My ex and I were together for three years. We're in our late 20s and early 30s. These were three loving, adventurous, developmental, real years – based in a place where neither of us are from. We lived together for two of those years and had the same love for skiing, sports, being in the mountains, etc. We spent a lot of time with our shared friends. We complemented each other incredibly well – I was more of a future-thinker and planner, he was more along the lines of "I don't know what life will look like in five or 10 years, but I know it will involve you."
Fast forward to last year and I was laid off from my job. In a bizarre turn of events, I ended up coming back to my home state for a three-month job while I figured out what I wanted next career-wise. The thought was that it would be amazing to have three summer months with my friends and family at home before going back to real life. He was on the same coast as with his family for two of those months because of work, so we spent every weekend together. I had every intention of going back to our life together – until he told me he would eventually move back to my home state with me if I liked the job enough and wanted to commit to it long-term. I was so excited that he was willing to do that for me and for us, and was really sure this was the man I was supposed to marry and be with forever.
However, a couple of months after he left this coast, he changed his mind and told me he could never live in my home state because he loves where he lives too much. I was shattered and it hurt to think that he would choose location over our relationship. We mutually decided to break up because he was there and I was here. We spent the next six months after the breakup communicating about how much we still loved each other and wanted to be together. We saw each other for some amazing weekends during this time. With encouragement from my therapist, I had recently been understanding that anything is possible, and if I want to go back to him and that life, it is entirely possible and OK. I have always struggled with trying to please people and occasionally feel pressured by other people's expectations of me. I'd decided that he was worth it all and that I would be willing and excited to move back to be with him and fully commit to living in that state. Two weeks ago, we shared a few text conversations about me moving back, and after a particularly emotional one from me detailing pros and cons and how I felt about our whole situation and him, he didn't respond. I gave him two days, texted him again and said "hello" ... and still haven't heard from him. It is so strange. He has been more active on social media so I know he is alive and more than well. I know that having a texting conversation about something of that magnitude was not ideal, but it was the only option we had at the time of the conversation. I'd have flown out there in a heartbeat to really talk about it if he had been as receptive as I thought he'd be.
This situation of being ghosted has actually really helped accelerate the process of getting over him and I am even going on a set-up first date tonight. I know that I fully put myself out there and am glad I did. I know that if he can't even TEXT me back after three years of loving each other, obviously I deserve more than that. My question is, how do I handle this now? I want to send him a 10-page angry letter. I want to ask my friends out there who are friends with him and see what they know from his perspective because I can't even begin to imagine what is going through his head. I know none of this is healthy, but I am wondering what your thoughts are on how to handle it. I know he doesn't deserve my time and energy at this point, but this is also the man who just two weeks ago was talking about getting married and having kids together and I just want to know what happened and why he decided to disappear.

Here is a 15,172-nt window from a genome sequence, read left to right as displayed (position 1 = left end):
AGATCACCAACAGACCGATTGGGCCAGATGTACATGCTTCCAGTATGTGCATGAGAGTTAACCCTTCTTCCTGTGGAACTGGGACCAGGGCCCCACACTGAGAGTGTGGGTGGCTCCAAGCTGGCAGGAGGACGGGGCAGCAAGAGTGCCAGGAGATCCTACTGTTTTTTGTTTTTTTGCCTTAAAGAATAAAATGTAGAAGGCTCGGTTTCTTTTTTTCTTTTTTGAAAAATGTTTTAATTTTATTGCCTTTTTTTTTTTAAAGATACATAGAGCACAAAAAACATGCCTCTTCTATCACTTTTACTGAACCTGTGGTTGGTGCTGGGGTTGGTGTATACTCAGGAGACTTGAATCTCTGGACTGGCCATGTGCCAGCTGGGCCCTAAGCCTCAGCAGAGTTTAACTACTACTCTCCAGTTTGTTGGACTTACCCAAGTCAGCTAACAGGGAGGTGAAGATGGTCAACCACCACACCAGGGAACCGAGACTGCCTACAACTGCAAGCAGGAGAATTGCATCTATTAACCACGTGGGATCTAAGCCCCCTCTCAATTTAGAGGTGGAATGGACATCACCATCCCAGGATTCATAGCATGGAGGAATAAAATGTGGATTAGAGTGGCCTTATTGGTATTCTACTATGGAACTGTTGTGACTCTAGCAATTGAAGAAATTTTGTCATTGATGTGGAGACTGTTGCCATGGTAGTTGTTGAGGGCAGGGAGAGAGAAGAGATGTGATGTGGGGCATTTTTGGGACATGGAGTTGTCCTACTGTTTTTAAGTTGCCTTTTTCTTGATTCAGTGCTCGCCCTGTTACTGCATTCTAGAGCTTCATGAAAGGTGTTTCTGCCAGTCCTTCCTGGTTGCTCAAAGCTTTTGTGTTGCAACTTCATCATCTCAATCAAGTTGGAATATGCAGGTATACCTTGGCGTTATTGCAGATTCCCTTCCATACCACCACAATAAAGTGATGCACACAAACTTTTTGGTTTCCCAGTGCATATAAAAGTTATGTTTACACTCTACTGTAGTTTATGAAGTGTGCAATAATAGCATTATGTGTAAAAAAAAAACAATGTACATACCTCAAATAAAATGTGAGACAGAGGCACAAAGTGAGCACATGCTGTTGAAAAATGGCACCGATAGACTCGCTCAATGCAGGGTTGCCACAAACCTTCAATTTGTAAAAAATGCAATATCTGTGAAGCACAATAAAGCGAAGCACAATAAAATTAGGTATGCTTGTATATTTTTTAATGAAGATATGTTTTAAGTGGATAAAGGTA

– Ghosted by my ex
Every now and then, we get a lot of information at once and we have to take a break to process it. We need to sit around and think. Maybe we need to sleep. Take a walk.
It sounds like your ex received a lot of texts from you, and based on whatever was in them, he needed time for himself. He should have told you he required some space, of course. He shouldn't have disappeared, and I don't know why he went silent. But his need for 48 hours (or more) doesn't seem unusual in any way. Technology makes it easy to talk about everything right now, but that doesn't mean we should.
The most interesting part of this letter is about your readiness to move on, and your willingness to work with your community to help you do so. You accepted a setup and are clearly interested in what kind of partner you might find at home. Also, you had a list of cons, not just pros, about moving, and you shared them with your now-ex. From where I sit, the "obligation" was returning to where you lived with your boyfriend. Maybe whatever was on that list communicated as much. Just a guess.
My advice is to share that list of pros and cons with someone who isn't a boyfriend, someone whose happiness is less tied to the outcome of your decision. Talk about it some more in therapy, maybe. Then let your ex know – in a text or an actual voicemail – that when he's ready, you'd like to continue your discussion. Explain that you understand a need for space, but that you're hoping to have a phone call.
It might not change much, but it should give you some answers. Just know that when I read this letter, I jumped to the conclusion that you want to stay put. If that's your endgame, that's OK.
Readers? Should the LW text again? Or call?